Winter is coming. To help our furry and feathered friends through the winter, it’s a great idea to build a backyard wildlife sanctuary. You can create a place in your yard that’s welcoming and nourishing to a variety of local Lancaster County wildlife.
Whether you enjoy bird watching or you simply want a more naturalized backyard, complete with wildlife, attracting more birds and animals to your garden can be an entertaining experience. Birds are great for the environment because they help pollinate and they distribute seeds, which encourages diversification in plant life. And attracting more birds to your garden is easier than you might think.
Let’s take a look at how to build a backyard wildlife sanctuary.
Busy? Pin this to your Pinterest board for later.
Who Lives around You?
First, do a little research to find out which birds live in Lancaster County. Owlcation has a great list of common birds you’ll find in Pennsylvania. Also, if you enjoy bird watching, consider the birds that you feel are special. Think about the breeds that you enjoy watching. Then you can create settings that attract the birds that live in your areas.
Make Them Feel Safe
Birds and wild animals can be skittish creatures. Many birds will not visit your yard if you don’t have trees, shrubs, and areas where they can perch and feel safe. Take a look at your environment. Is it bird friendly? Can wild animals find shelter? Are there trees to hide in and shrubs to protect them? If not, consider adding some to your landscaping.
Feed the Birds
Position bird feeders in the safe areas of your yard. For example, a dangling feeder in the middle of your yard will most likely attract rodents, squirrels, but not birds. However, a feeder positioned in or near a tree will get more feathered visitors because they have somewhere safe to fly to. Make sure that you’re choosing the right type of food and feeder for the birds you want to attract. The Penn State gardening extension has a list of birds and their seed preferences.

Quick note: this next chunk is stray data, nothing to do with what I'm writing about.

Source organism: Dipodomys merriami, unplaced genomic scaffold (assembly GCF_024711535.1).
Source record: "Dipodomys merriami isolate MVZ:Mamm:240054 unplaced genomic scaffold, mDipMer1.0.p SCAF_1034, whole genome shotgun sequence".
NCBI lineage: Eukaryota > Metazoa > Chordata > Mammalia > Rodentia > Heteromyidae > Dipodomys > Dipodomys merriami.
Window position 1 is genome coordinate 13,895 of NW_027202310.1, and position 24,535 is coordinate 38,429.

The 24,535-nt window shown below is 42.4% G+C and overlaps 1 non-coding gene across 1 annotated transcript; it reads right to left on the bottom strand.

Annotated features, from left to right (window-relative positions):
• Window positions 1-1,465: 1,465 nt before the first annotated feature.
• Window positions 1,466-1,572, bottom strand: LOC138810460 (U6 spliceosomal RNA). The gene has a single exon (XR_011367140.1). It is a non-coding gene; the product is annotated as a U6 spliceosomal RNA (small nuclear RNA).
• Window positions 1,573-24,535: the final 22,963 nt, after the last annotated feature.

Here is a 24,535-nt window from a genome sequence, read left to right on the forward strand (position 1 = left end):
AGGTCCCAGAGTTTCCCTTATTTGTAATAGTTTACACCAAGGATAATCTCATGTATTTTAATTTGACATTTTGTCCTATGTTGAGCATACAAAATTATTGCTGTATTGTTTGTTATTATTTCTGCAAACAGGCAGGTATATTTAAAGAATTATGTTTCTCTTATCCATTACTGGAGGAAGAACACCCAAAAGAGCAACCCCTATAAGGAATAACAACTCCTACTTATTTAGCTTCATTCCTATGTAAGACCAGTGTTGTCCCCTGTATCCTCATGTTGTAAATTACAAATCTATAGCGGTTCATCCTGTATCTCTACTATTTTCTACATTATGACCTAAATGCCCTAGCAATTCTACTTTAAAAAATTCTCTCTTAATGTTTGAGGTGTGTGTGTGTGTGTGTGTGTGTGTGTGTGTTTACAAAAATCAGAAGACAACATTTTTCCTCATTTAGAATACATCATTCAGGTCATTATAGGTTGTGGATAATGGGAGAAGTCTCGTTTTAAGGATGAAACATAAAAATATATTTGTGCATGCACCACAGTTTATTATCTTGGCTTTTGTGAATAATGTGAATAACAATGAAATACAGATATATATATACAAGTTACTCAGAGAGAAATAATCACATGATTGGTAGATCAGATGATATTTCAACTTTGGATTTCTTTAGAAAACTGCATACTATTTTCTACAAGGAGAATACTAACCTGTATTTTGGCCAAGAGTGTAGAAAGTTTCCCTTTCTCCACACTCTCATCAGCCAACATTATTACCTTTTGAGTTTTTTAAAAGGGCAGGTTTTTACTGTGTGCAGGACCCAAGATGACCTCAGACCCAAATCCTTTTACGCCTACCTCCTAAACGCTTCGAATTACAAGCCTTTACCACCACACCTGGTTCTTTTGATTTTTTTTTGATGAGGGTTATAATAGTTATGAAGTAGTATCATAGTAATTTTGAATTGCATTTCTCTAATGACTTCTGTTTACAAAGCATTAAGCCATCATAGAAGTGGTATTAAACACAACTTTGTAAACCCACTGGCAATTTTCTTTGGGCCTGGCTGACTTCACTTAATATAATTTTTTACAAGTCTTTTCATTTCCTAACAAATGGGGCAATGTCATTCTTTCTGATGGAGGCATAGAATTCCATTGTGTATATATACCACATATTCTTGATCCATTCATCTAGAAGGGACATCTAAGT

Plant Trees, Hedges and Shrubs
Planting a variety of trees and shrubs in many different sizes and types will provide food for birds, bees, butterflies and other wildlife that are beneficial for your garden. Providing nesting sites for many different types of animals is good for the ecology of your garden.
Keep the Deadwood
This advice goes against that natural tendencies of lots of homeowners in Lancaster County. However, dying trees or parts of a dying tree can play an important role in gardening for wildlife. They are habitats for organisms that keep your garden ecosystem healthy. Fungi, mosses and insects will attract birds to them who will eat them. They are also habitats for snakes and other animals, so locate them strategically.
Create Water Features
Creating water features can also bring wildlife to your garden, like toads and frogs. You could build your own waterfall and pond or buy and install a self-contained water feature.
Keep Some Grass Long
Plant longer grasses in some areas of your lawn. It provides cover for small animals, reptiles and caterpillars. If you leave some of your grass uncut throughout the year, alternating the areas every couple of years to avoid the grass from becoming too coarse, you’ll create plenty of places for these animals to be where they help not harm your garden. You can also plant tall, ornamental grasses in your landscaped beds.
It’s important to plant a diversity of plants that are native to Lancaster County. You can find many varieties at local garden centers, like Stauffers. You can also see a list of plants that are native to Lancaster on the Pennsylvania Dept. of Conservation and Natural Resources. Doing so will help cut down on pests and will attract a diversity of wildlife.
Here’s more advice that rubs Lancaster County residents the wrong way: Don’t automatically get rid of all wildflowers as “weeds.” Some of them are beautiful and they can be very valuable to improve the ecology of your garden. They also provide food for insects and butterflies which can encourage pollination of your plants but less eating of your plants. Nettles are especially helpful for providing a breeding area for butterflies. You can also create an area that’s specifically for native wildflowers.
Put Up Bird Houses and Nesting Boxes
If you’d like more birds and bats in your garden, you can put up nesting boxes on walls, in fences and in trees. Put them up at least six to seven feet off the ground to keep them protected. Be sure to clean these boxes each year when the birds have left the boxes to cut down on parasites. Keep an eye on bat houses to make sure they don’t get too filthy every season.
All of these strategies will help you build a backyard wildlife sanctuary that will entertain you and your family year-round. If you’d like help in designing your backyard wildlife sanctuary, call us at (717) 951-5950 for a free, no-strings-attached estimate.